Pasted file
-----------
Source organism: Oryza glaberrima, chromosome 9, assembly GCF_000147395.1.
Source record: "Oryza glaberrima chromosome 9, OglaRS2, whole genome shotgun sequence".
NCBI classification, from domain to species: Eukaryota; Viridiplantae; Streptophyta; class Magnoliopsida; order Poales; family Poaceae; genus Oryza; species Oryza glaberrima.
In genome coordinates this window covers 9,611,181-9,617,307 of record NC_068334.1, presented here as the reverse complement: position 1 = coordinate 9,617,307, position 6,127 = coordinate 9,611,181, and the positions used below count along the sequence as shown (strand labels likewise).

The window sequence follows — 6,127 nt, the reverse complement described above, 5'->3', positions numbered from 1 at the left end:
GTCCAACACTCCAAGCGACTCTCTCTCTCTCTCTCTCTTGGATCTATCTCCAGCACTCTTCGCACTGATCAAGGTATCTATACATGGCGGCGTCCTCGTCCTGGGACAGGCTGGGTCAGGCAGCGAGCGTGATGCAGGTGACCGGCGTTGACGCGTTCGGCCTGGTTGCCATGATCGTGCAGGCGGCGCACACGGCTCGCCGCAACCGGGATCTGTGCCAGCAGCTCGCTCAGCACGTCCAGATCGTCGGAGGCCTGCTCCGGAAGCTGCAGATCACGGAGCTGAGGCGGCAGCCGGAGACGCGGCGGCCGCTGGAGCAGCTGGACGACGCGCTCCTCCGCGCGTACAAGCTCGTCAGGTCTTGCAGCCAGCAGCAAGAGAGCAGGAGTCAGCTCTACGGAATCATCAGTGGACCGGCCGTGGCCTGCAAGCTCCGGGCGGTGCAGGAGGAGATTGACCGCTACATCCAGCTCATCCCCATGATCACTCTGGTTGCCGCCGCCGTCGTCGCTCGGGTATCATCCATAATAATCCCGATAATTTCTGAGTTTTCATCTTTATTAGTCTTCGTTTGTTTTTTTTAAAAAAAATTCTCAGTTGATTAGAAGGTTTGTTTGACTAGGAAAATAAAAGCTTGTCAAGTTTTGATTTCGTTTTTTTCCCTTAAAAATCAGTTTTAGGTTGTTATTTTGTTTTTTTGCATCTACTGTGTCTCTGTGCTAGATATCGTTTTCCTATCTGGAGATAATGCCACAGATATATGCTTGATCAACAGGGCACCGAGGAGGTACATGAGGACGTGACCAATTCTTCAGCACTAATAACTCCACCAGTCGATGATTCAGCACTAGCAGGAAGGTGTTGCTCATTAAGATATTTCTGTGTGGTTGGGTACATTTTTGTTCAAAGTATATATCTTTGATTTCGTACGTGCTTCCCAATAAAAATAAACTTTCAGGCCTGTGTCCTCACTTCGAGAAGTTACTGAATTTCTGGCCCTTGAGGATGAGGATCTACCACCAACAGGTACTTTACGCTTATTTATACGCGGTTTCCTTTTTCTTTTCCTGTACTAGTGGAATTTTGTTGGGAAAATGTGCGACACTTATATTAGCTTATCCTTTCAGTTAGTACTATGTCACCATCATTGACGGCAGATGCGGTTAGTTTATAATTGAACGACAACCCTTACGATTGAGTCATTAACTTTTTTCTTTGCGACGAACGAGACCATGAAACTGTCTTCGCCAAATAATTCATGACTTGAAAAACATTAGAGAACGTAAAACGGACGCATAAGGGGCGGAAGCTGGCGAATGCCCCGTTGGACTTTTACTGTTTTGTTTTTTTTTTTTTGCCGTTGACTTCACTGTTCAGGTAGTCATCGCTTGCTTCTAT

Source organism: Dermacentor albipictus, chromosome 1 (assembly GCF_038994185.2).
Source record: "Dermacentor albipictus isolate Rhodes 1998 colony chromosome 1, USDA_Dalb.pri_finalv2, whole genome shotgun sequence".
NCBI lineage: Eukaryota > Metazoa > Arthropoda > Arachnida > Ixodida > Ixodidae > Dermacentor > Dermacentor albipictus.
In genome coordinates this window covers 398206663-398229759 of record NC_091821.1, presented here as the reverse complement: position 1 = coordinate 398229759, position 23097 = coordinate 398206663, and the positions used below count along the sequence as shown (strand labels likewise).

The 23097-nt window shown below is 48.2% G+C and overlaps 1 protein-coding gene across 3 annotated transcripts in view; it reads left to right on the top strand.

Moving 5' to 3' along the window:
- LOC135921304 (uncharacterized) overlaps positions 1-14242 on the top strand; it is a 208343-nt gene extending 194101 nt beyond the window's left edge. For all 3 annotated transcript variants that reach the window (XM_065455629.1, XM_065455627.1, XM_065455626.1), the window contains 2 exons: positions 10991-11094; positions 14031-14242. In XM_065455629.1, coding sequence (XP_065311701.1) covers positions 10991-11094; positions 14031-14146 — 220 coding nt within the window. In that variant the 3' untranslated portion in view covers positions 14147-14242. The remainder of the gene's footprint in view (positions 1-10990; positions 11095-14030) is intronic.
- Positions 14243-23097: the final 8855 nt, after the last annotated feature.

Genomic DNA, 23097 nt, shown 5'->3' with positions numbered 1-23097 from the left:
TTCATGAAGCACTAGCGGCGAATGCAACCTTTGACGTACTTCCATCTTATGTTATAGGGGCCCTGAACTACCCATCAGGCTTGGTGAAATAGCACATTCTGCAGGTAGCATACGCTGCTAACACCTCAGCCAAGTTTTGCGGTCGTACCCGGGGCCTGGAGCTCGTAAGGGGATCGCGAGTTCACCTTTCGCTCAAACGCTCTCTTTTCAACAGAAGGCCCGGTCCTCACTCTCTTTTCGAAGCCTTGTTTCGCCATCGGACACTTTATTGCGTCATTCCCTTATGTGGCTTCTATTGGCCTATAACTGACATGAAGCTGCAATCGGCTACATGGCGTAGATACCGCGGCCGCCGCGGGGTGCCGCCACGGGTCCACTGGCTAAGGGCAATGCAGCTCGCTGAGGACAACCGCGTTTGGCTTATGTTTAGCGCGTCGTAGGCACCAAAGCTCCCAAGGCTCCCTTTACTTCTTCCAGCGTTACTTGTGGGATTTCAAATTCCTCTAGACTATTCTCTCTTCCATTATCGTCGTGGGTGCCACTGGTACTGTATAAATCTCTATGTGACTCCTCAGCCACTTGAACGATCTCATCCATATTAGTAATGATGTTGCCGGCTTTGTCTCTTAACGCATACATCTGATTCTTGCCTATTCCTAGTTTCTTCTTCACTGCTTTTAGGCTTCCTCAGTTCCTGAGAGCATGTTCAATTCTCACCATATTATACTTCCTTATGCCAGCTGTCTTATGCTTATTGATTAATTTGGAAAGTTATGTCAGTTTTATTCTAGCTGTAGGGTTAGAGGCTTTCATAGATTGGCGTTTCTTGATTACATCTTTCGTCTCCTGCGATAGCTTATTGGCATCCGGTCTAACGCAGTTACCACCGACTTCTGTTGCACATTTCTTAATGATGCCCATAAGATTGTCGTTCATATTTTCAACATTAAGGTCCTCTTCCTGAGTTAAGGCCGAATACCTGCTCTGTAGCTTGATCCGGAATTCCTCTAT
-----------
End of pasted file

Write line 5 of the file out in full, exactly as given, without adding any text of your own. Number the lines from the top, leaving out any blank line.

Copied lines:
The window sequence follows — 6,127 nt, the reverse complement described above, 5'->3', positions numbered from 1 at the left end: